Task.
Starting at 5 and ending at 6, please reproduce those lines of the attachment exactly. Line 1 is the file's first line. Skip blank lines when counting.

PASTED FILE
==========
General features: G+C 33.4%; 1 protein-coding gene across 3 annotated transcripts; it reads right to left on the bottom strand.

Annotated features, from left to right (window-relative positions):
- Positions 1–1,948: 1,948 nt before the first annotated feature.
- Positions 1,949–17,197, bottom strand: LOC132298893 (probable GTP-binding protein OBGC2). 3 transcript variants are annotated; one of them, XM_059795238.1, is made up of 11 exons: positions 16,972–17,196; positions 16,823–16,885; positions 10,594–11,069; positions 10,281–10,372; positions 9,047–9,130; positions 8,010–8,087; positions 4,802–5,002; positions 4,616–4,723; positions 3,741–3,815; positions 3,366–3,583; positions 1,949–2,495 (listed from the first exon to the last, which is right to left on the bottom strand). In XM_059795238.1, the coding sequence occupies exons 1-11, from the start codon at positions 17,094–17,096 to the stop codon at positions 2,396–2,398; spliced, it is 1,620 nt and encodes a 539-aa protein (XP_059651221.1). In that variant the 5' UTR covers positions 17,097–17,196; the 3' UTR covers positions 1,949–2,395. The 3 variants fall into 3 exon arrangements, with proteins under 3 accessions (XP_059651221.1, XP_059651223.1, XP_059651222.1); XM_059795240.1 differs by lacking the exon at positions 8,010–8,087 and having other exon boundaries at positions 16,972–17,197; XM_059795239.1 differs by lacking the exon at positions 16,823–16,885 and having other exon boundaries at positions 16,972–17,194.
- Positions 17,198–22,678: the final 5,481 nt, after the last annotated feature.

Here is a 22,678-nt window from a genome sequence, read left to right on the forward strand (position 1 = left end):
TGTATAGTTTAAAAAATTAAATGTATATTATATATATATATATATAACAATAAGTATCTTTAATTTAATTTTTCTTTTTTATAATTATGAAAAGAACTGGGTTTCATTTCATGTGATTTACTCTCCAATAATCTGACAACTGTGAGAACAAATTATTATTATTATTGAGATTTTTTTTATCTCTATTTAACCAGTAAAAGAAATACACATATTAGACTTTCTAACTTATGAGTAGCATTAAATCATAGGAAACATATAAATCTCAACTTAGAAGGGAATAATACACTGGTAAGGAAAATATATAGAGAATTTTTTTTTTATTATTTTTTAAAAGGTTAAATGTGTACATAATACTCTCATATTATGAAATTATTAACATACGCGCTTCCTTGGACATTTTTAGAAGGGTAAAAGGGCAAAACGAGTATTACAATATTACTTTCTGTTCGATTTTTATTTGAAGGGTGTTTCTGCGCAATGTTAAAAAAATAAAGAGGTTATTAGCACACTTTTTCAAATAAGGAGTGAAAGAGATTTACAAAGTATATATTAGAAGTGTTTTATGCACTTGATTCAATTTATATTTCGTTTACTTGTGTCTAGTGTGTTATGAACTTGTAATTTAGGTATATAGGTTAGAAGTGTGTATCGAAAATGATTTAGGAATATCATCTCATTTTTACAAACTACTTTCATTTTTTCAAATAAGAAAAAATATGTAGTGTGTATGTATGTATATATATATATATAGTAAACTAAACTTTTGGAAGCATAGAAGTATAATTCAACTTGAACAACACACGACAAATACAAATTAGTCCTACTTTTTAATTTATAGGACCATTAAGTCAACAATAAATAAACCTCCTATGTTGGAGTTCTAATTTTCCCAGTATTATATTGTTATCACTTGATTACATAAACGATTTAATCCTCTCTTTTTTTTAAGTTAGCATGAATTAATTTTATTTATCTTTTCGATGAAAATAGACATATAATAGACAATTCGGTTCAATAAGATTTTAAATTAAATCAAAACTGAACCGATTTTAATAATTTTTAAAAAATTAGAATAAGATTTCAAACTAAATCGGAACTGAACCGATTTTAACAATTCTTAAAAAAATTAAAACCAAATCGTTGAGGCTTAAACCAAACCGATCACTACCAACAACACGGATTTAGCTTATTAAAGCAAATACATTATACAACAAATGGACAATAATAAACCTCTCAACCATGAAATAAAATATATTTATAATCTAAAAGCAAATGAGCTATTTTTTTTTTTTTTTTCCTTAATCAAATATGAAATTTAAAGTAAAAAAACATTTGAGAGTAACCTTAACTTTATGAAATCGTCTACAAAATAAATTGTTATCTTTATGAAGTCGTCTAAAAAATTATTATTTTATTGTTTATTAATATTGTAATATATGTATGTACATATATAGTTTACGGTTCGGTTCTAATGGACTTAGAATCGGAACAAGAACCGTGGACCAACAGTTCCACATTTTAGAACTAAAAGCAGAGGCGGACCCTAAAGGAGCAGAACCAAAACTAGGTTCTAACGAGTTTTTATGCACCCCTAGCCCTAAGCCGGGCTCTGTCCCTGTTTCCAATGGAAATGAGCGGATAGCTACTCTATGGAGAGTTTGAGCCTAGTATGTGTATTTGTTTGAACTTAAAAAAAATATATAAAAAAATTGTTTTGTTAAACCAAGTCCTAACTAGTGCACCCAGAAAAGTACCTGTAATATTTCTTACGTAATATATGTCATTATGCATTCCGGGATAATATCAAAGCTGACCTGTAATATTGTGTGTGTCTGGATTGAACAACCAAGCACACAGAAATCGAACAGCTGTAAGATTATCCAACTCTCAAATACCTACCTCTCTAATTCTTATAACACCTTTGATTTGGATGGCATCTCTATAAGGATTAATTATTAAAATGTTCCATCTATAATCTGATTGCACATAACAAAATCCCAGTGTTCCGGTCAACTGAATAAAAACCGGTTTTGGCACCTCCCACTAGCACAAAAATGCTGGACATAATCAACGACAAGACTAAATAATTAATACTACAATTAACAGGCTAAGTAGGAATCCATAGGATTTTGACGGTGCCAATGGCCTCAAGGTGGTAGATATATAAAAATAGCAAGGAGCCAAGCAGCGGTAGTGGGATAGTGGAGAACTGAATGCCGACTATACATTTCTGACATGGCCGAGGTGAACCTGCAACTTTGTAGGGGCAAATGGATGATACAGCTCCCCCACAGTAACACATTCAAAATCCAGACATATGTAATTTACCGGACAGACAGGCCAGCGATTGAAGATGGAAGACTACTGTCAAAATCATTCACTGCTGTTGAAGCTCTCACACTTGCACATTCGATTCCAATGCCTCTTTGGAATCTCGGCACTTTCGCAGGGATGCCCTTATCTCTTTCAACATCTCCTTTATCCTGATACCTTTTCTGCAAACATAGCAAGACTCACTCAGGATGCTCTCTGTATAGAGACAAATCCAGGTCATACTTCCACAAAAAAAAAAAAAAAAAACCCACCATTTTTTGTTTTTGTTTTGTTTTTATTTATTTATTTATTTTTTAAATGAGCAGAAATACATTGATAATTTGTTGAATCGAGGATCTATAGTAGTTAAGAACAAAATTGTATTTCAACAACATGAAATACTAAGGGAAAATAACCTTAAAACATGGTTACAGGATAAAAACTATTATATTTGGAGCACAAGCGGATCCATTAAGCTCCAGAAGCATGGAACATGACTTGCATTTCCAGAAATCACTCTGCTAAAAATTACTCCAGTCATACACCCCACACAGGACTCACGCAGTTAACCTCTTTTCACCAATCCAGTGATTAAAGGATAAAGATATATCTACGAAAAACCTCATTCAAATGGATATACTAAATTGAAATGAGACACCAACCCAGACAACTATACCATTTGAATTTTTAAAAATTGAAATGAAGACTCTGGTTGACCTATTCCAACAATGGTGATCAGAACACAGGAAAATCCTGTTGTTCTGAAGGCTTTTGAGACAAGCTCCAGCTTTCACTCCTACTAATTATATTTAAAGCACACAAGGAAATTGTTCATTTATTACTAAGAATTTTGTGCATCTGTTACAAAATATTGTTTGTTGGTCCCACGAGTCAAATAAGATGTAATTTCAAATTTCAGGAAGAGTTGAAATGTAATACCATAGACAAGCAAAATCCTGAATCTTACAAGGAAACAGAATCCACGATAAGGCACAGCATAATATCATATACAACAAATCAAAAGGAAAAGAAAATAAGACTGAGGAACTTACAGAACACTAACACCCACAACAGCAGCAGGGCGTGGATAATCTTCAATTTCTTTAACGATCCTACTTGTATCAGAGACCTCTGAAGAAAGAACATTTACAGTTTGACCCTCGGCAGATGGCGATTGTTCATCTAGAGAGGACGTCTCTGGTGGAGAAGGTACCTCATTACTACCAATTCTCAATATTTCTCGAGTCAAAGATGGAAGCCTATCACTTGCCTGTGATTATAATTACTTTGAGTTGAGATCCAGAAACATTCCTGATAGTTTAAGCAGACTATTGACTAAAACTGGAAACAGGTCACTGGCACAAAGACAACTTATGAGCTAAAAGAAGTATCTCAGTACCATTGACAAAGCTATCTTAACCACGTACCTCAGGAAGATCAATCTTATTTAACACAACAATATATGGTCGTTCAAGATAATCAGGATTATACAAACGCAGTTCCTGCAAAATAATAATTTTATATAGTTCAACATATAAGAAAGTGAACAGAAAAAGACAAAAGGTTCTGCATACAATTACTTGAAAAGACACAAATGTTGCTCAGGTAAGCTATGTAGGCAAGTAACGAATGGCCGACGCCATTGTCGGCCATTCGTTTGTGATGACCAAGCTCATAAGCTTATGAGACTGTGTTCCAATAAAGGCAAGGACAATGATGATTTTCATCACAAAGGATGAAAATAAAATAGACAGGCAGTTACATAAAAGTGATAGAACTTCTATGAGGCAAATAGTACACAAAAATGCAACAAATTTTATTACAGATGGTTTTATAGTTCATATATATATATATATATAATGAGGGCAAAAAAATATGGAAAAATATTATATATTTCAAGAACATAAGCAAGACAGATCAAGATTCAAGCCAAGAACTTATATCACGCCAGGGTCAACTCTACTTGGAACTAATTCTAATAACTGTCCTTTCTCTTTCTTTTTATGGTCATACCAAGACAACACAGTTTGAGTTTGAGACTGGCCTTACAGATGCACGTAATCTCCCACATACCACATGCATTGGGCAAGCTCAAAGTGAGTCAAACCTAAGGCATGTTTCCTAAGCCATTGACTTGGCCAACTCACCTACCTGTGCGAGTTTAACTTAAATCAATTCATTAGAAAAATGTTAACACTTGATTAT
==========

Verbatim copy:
- Positions 17,198–22,678: the final 5,481 nt, after the last annotated feature.

Here is a 22,678-nt window from a genome sequence, read left to right on the forward strand (position 1 = left end):